Narratives relating to China’s demographic “collapse” have long challenged my own understanding, based on over a decade of research on the topic. This research started with learning that Deng Xiaoping had deliberately aimed to reduce China’s population growth to zero by the year 2000, to assist with the goal of quadrupling per capita income by that time. The one-child policy didn’t quite deliver the former, but per capita income quadrupled by 1996.
While fertility decline wasn’t the only driving factor, I have no doubt that it was a significant one. According to Cai Fang, former Director of the Population Institute at the Chinese Academy of Social Sciences, up to one third of the increase in China’s per capita income during its “growth miracle” years from 1985 to 2013 could be explained by declining fertility. This “demographic dividend” was celebrated by Chinese officials and scholars for decades, with good reason.
Fast forward to the introduction of the two-child policy in 2016, and now a three-child policy. There are very sound non-economic reasons for supporting this policy shift, and I absolutely do. But in purely economic terms, if reducing fertility could be so important for raising per capita income, how could increasing fertility also be a good thing? Yes, China is ageing more rapidly than other countries of comparable levels of development. But its citizens are also much better off for exactly the same reason: fertility decline.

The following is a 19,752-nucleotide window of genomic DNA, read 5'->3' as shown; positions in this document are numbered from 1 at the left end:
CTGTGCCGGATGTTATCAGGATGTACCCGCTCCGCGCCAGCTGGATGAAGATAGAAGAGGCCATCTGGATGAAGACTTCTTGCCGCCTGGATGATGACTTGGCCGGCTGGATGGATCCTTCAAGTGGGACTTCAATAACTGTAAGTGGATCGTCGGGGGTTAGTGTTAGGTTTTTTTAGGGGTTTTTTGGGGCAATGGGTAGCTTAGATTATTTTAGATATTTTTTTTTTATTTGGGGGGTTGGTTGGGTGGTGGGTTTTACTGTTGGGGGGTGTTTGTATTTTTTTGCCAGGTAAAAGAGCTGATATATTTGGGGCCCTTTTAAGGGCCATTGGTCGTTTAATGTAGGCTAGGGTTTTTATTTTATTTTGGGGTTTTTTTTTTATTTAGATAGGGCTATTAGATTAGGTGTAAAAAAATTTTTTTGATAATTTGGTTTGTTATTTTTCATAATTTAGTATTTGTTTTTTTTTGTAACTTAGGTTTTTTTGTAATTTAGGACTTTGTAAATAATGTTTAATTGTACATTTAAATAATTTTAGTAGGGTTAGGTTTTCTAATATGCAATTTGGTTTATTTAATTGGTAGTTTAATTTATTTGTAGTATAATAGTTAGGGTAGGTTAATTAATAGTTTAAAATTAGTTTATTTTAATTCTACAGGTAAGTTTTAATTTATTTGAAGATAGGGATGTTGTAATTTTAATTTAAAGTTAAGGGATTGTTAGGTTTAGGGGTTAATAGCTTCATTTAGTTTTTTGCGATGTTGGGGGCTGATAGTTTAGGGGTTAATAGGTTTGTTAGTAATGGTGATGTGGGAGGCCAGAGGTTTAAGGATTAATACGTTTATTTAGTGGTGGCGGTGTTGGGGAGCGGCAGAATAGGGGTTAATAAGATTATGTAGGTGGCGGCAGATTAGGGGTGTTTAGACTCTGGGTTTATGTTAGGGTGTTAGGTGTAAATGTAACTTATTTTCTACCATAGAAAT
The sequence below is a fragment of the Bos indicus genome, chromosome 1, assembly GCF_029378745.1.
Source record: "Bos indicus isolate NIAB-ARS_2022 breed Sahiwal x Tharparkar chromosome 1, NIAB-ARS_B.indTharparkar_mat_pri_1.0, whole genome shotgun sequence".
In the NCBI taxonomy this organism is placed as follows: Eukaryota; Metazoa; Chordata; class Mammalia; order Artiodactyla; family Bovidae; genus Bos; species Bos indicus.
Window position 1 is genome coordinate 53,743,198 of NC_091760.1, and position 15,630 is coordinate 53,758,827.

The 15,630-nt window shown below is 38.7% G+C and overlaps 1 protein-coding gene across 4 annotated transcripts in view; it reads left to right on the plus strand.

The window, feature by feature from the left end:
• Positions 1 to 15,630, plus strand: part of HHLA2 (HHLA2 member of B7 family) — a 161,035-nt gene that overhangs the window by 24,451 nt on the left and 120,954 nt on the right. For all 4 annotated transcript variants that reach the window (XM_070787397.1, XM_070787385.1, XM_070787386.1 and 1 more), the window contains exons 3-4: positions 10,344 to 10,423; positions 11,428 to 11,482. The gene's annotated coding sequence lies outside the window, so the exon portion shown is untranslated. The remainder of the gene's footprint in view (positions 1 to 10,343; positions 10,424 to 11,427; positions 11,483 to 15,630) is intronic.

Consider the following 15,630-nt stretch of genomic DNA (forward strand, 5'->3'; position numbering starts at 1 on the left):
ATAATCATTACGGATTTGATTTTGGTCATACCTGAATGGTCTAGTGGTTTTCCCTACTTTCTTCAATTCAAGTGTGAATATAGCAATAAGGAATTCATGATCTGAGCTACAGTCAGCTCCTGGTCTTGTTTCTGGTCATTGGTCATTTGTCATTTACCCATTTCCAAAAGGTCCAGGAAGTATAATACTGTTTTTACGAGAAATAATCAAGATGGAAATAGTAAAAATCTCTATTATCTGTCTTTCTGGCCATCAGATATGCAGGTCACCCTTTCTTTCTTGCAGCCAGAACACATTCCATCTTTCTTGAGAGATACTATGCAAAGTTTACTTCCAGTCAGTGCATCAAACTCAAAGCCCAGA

Critically, even if many Chinese couples now choose to have only one child, as they seem to be opting for, this “low-fertility trap” need not be catastrophic. Raising the retirement age and labour force participation rates, especially among women, are two straightforward ways to boost the proportion of workers in the economy – thereby reducing the aged dependency problem. And investments in education and human capital would boost the productivity of the current and future workforce as well.
Whether the Chinese government will make these investments is a separate question. This relates to one of Xi Jinping’s latest buzzwords, “Common Prosperity. As Yuen Yuen Ang explains, the publication of Xi’s Common Prosperity speech last October in Qiushi, the theoretical journal of Communist Party elites, indicates that this new concept is not merely propaganda. Rather, it is “a set of instructions for government officials who are tasked with implementing Xi’s vision”. This vision, according to Xi “means that all people will prosper together, both materially and spiritually, not just a small minority.” Aligning with Deng Xiaoping’s decades-long call for “there to be no polarisation of rich and poor, [because] that’s what socialism means”, could “Common Prosperity” finally offer a solution?